I want you to read this book as hard as you can.
At some point or another, a sequel to Fight Club was going to be a thing. Not just because the original movie (and book) have so many fans eager to know what happens next, but because author Chuck Palahniuk has been enthralled by the awful commerciality of the idea. Fight Club 2 was, at one time or another, slated to be a movie, a book, even a stage musical (!!!), before finally settling in to a new first-time medium for Palahniuk… the comic book. The author has teamed with Dark Horse Comics and artist Cameron Stewart to finally make Fight Club 2 a reality, and after reading the first issue of the new series, I think Palahniuk and his cohorts are onto something.
What we have here is a story with a controlled level of callbacks to the original, some fun fourth-wall breakage, and organic yet still surprising trajectories for our main characters. The book picks up the story ten years after Project Mayhem leveled a bunch of corporate office buildings, and in the years since
Jack Tyler Sebastian (as our punchy protagonist is now calling himself) has settled down. With the help of a personal catalog of medications, our former Narrator has kept the monster at bay, married Marla Singer, had a son, and maintained a perfectly milquetoast existence. Settling as best he can into suburban ennui, Sebastian spends his drug-addled days literally denying he is who he is, to both himself and any busted-faced Space Monkeys who recognize him.
If that seems familiar in comparison to where the character began in Fight Club, it should. When your spirit animal is a penguin that tells you to slide, going backward is inevitable, and Sebastian has retreated back to a new, older version of the superfluous, Ikea life he had before Project Mayhem. But there’s some things that stuck with him (aside from his reputation as a cult leader revered by angry bros everywhere). One of those is Marla, who we find is, in her own way, playing along with Sebastian as his “happy housewife.”
Marla still attends terminal illness grief groups for diseases she doesn’t have, now using them as a personal confessional to vent about the smothering horrors of married life, in which she finds herself trapped. That she lays all this out– while pining for the days when a virile, fully-engaged Tyler literally fucked her back to life– to a support group of pre-teens suffering from Progeria Syndrome is in equal measure weird, black hearted and hilarious. When one kid ponders whether he will still be alive a year from now, Marla’s response is that her marriage most certainly will not. I can think of no more perfect way to establish that, despite her child and her house in suburbia, and her voluntarily meek husband, Marla hasn’t really changed at all.
Obviously, the legacy of Tyler Durden lives on ten years later, but that’s not the only thing to survive. While I don’t think it’s any sort of spoiler for me to say Tyler Durden survived that fateful gunshot to the head just as soundly as Sebastian did… I won’t go into the details and mechanics by which Durden has ensured that Project Mayhem is still very much a part of the social conscious. Even if Sebastian has spent his years aging into mediocrity, aggressively avoiding his assumed destiny… there’s a whole hell of a lot of Space Monkeys out there, and they haven’t exactly been sitting out the past decade quietly. By the end of this issue, I can’t say I know exactly what direction Palahniuk is planning to go with this story, but I’m very interested to find out.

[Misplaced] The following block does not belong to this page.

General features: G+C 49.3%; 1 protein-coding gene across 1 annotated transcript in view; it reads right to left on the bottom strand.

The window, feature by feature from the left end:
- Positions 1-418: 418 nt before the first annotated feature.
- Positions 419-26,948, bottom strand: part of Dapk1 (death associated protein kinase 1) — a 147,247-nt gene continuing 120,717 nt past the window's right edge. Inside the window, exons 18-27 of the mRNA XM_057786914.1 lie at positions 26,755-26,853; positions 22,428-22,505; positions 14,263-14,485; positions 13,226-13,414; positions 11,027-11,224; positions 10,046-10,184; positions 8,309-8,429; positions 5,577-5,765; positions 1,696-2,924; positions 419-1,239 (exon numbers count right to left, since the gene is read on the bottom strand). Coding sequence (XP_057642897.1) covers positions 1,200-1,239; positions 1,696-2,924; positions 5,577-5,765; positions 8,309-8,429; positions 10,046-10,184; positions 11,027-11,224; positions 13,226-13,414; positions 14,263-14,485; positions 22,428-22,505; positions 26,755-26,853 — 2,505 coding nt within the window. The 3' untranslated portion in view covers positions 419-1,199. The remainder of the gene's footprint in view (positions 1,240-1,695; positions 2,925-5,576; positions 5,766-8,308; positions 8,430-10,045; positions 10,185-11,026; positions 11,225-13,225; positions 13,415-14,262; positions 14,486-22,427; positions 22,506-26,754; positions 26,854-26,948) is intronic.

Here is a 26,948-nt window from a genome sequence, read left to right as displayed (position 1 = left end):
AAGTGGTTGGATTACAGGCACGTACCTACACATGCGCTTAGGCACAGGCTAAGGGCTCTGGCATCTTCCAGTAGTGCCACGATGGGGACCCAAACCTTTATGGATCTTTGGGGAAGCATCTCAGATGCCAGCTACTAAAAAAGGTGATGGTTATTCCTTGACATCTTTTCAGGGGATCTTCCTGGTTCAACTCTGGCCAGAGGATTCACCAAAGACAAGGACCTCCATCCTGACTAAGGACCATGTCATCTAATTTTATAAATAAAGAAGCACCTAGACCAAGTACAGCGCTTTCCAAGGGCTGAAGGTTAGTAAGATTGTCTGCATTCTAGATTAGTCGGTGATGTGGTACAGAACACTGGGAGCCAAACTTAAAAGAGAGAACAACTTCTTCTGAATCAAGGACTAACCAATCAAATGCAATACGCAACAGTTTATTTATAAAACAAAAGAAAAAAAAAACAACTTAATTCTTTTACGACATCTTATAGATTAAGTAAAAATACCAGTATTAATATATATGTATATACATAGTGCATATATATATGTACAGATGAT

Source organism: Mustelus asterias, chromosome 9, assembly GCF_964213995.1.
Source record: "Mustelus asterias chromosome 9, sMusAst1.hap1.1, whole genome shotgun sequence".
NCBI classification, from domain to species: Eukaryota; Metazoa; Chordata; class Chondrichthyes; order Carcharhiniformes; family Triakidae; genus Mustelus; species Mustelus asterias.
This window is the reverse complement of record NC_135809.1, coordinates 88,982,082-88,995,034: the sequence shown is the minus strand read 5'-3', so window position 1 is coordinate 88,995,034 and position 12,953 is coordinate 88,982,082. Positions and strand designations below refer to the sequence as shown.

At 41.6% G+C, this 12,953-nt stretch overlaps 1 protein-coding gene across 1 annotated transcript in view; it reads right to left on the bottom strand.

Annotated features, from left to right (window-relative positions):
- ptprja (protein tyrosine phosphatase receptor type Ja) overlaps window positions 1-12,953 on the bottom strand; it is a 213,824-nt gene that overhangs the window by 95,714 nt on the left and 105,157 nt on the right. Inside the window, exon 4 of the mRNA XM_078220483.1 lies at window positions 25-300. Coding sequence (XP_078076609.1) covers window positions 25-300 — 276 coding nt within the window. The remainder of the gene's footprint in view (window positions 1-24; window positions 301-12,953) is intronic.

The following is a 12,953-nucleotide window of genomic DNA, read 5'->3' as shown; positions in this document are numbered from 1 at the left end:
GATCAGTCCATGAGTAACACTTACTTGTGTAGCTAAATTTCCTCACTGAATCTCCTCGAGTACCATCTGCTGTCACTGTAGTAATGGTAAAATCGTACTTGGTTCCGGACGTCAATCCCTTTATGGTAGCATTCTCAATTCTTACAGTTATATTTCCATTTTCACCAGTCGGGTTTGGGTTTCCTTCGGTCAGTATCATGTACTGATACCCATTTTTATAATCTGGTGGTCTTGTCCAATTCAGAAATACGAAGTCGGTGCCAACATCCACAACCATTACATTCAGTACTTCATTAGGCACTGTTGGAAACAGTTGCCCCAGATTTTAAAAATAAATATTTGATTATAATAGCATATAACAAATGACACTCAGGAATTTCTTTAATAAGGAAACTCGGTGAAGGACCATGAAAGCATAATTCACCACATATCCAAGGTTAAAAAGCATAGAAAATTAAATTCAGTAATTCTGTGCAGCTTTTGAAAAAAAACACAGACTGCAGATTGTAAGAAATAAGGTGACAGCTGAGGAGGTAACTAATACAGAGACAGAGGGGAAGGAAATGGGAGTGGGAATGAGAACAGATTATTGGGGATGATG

The witty-yet-abrasive worldview Palahniuk has refined so keenly over the years is clear and present throughout this introductory issue; this is the first comic book in recent memory that made me laugh out loud more than once (the introduction of Marla and Sebastian’s kid as “the unpredicted consequence of sport fucking” is just such a great line). And Cameron Stewart’s artwork is more than up to the task of matching a writer of Palahniuk’s Herculean mania. The character designs are concise, recognizable, and only slightly stylized– Marla’s chaotic mess of a wardrobe has been filed down into a razor-sharp black powersuit, while Sebastian traded in his army for a receding hairline and a few extra inches of flab since last we saw him. The writer and artist engage in some fun with the fourth wall, as well, with pages of the book getting covered in scene-appropriate loose pills and wilted flower pedals. These flourishes add a certain chaotic energy to the visual storytelling, as well as a willful disregard for the medium, as these moments don’t shy away from obscuring characters, actions and even mid-conversation dialogue.
I was on board as soon as Dark Horse made the announcement that Palahniuk’s Fight Club 2 would be coming at us. The cover art by David Mack had me a bit worried… his perpetually flowery watercolors– which certainly earned him a place among the greats of modern era comic artists– seem more like something Project Mayhem would spray paint over with cartoon penises than use to glorify their leader. Thankfully the pretentious pastels of the cover feels like the only misstep in an otherwise very engaging book, one that promises all the bile and bitterness of the seminal classic. Fight Club was a pretty good book, which was adapted into a great goddamn movie. The consensus on Fight Club‘s translation into the comic book medium remains to be seen overall, but I’ll give it this right away– Fight Club 2 comes out swinging.